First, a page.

Milan Lucic of the Boston Bruins could never imagine being mentioned in the same breathe as "Mr. Hockey" himself. But there he was, a teenager, establishing himself as a player to be reckoned with after registering a 'Gordie Howe hat trick' in just his fourth NHL game.
Lucic, 19, had a dust-up in the first period, dished an assist in the second and recorded the first goal of his promising career in the third to help the Bruins to an 8-6 victory over the Los Angeles Kings on Oct. 12, 2007.
The Gordie Howe special will likely be the first of many for Lucic, who literally pulls no punches when using his 6-foot-4, 220-pound frame. Still, the Vancouver native has learned to pick his spots before throwing a thunderous check or dropping the gloves.
"Fighting is a lot different in the NHL than when I played in juniors," Lucic admitted. "Obviously, the guys are a lot more experienced and punch a lot harder. I feel playing physical and with an edge has given me an identity in this League. That's what has brought me success, so far so I'm not going to abandon that style."
Lucic, however, isn't just a bully on skates. After being selected by the Bruins in the second round (50th overall) of the 2006 Entry Draft, he was named captain of the Western Hockey League's Vancouver Giants. He would lead the Giants to the 2007 Memorial Cup and was named team's Most Valuable Player, the team's Humanitarian and Service award winner and the 2007 Memorial Cup MVP after scoring seven points in five playoff games.
Bruins center Marc Savard, who carpools with Lucic to practice each day, has seen the gradual improvement in his teammate's game.
"Milan is a student of the game and he wants to learn. He has made great strides," said Savard, who scored the game-winning goal for the Eastern Conference in an 8-7 victory over the Western Conference at the 2008 All-Star Game in Atlanta. "He's a physical player and tough to play against, but also possesses a lot of offensive skill, which no one really talks about. He's coming along and I think he?ll soon be force in this league for years to come."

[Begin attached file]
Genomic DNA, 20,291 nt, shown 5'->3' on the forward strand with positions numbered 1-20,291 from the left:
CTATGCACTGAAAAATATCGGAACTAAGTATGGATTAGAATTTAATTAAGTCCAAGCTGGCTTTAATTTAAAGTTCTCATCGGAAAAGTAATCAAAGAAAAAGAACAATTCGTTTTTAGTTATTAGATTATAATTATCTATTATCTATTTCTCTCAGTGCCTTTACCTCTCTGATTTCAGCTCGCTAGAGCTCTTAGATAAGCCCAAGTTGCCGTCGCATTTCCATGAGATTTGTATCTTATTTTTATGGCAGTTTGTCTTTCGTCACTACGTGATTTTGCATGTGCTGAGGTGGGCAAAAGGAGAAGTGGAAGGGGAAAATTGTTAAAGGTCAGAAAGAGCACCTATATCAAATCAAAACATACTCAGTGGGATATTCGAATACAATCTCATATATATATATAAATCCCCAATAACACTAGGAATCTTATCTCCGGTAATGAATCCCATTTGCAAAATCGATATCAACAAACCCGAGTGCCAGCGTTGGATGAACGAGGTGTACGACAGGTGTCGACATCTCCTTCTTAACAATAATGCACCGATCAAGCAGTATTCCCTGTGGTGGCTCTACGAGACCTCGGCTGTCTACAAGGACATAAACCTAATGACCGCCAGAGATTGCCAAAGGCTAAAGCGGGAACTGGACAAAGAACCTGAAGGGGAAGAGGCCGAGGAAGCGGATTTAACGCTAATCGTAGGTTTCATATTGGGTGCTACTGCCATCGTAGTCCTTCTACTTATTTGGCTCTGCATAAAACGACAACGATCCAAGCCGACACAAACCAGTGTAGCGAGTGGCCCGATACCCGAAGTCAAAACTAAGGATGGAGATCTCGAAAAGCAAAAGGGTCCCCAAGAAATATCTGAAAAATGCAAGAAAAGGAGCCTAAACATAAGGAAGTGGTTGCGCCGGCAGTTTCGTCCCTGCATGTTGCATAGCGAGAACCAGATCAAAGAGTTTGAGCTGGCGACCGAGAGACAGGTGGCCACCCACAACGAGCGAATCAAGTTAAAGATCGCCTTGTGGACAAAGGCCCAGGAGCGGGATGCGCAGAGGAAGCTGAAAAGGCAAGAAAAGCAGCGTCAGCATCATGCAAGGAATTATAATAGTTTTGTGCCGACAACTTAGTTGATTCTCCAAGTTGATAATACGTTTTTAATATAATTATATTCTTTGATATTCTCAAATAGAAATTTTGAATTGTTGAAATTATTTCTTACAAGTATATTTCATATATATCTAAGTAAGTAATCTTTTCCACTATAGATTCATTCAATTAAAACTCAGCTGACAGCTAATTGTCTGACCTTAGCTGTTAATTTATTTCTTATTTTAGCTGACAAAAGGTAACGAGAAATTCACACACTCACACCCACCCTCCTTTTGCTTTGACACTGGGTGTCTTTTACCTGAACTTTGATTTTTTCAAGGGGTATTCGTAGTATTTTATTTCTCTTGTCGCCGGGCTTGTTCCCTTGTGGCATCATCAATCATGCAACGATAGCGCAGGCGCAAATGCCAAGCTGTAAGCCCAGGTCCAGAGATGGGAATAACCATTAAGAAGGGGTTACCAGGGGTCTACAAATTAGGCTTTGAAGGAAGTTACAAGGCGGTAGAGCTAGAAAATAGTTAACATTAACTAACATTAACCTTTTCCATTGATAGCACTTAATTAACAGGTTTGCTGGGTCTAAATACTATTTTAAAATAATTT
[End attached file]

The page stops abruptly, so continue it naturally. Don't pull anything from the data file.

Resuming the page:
Growing up in Vancouver prepared Lucic for future battles on the ice.
"We lived in a pretty good neighborhood, but one where you could get yourself in trouble if you really wanted to," he said. "I was lucky enough to have a friend that wasn't looking for trouble. My brothers and friends were athletes and my parents were very strict. They would scare me into doing the right things and I believe that has been an important part in my making the right decisions in life."
In the 2005-06 season with the Giants, he scored 19 points and accumulated 149 penalty minutes in 62 games. The next season, he scored 30 goals, 38 assists and 147 penalty minutes in 70 games.
"I remember getting into 21 fights in the 2005-06 season and then leading the team in scoring (68 points) the following year," he said. "So, I was able to improve my overall game while maintaining an aggressive style."
On Aug. 2, 2007, Lucic signed an entry-level contract with the Bruins and, later that month, captained Team Canada over Russia in the 2007 Super Series.
In his rookie season, Lucic has nine fighting majors, as well as 16 points (six goals) and 59 penalty minutes in 50 games. He has gained the confidence of the coaching staff and, in fact, was promoted to the second line and second power-play unit in Boston?s final game before the All-Star break, a 4-1 victory against the Washington Capitals. He has averaged just more than 10 minutes and 14 shifts a game.
"Since being drafted, Milan has shown consistent improvement, which was highlighted by his performance in the Memorial Cup," Boston General Manager Peter Chiarelli said on the Bruins Web site. "He plays like a prototypical power forward and we are very excited to have him signed."
"Milan is a student of the game and he wants to learn. He has made great strides." - Bruins center Marc Savard
His inspiring play has also earned him comparisons to another Bruins legend -- Cam Neely.
"When I was injured during a road trip, Cam actually came on the ice with me three or four times following our pre-game skate and we worked on a few things," Lucic said. "Cam was probably one of the best power forwards of all time and he?s been very helpful."
In Neely-esque fashion, Lucic actually finished a game against the Philadelphia Flyers on Jan. 12 wearing a full face shield after suffering a broken nose and a laceration to his left nostril that required 15 stitches. The injury occurred when Flyers defenseman Jason Smith side-stepped a Lucic forecheck in the first period, sending the youngster crashing into the dasher of the boards.
"I had so much momentum, that I went face-first right into the boards and this part of my nose was all the way out here," said Lucic, pointing to the tip of his nose and then moving his index finger towards his eye. "Setting the nose back in place was definitely the most painful thing I ever experienced, but after missing half of the second period, I was ready to go in the third."
Yep, make no mistake, Lucic was born to play hockey.
Contact Mike Morreale at firstname.lastname@example.org